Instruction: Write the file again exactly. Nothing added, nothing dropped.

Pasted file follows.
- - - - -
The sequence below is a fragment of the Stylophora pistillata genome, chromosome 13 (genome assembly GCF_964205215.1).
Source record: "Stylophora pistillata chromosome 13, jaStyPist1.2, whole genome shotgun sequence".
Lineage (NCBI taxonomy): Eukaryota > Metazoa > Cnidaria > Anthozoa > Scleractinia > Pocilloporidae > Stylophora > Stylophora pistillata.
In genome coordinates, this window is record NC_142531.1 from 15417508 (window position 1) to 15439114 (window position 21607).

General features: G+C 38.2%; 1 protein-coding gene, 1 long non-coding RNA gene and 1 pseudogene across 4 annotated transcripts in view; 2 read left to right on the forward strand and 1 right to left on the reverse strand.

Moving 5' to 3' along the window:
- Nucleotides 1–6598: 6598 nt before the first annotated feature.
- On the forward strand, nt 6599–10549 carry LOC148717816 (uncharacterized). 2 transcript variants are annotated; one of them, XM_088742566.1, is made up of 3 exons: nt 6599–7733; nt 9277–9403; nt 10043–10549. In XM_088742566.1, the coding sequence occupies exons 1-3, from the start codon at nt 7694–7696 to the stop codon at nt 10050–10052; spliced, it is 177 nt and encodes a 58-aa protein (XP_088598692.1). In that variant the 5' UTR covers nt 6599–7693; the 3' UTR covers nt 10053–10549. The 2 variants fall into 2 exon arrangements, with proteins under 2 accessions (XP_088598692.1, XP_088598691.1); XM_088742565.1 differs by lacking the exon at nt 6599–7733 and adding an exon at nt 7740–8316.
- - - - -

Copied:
The sequence below is a fragment of the Stylophora pistillata genome, chromosome 13 (genome assembly GCF_964205215.1).
Source record: "Stylophora pistillata chromosome 13, jaStyPist1.2, whole genome shotgun sequence".
Lineage (NCBI taxonomy): Eukaryota > Metazoa > Cnidaria > Anthozoa > Scleractinia > Pocilloporidae > Stylophora > Stylophora pistillata.
In genome coordinates, this window is record NC_142531.1 from 15417508 (window position 1) to 15439114 (window position 21607).

General features: G+C 38.2%; 1 protein-coding gene, 1 long non-coding RNA gene and 1 pseudogene across 4 annotated transcripts in view; 2 read left to right on the forward strand and 1 right to left on the reverse strand.

Moving 5' to 3' along the window:
- Nucleotides 1–6598: 6598 nt before the first annotated feature.
- On the forward strand, nt 6599–10549 carry LOC148717816 (uncharacterized). 2 transcript variants are annotated; one of them, XM_088742566.1, is made up of 3 exons: nt 6599–7733; nt 9277–9403; nt 10043–10549. In XM_088742566.1, the coding sequence occupies exons 1-3, from the start codon at nt 7694–7696 to the stop codon at nt 10050–10052; spliced, it is 177 nt and encodes a 58-aa protein (XP_088598692.1). In that variant the 5' UTR covers nt 6599–7693; the 3' UTR covers nt 10053–10549. The 2 variants fall into 2 exon arrangements, with proteins under 2 accessions (XP_088598692.1, XP_088598691.1); XM_088742565.1 differs by lacking the exon at nt 6599–7733 and adding an exon at nt 7740–8316.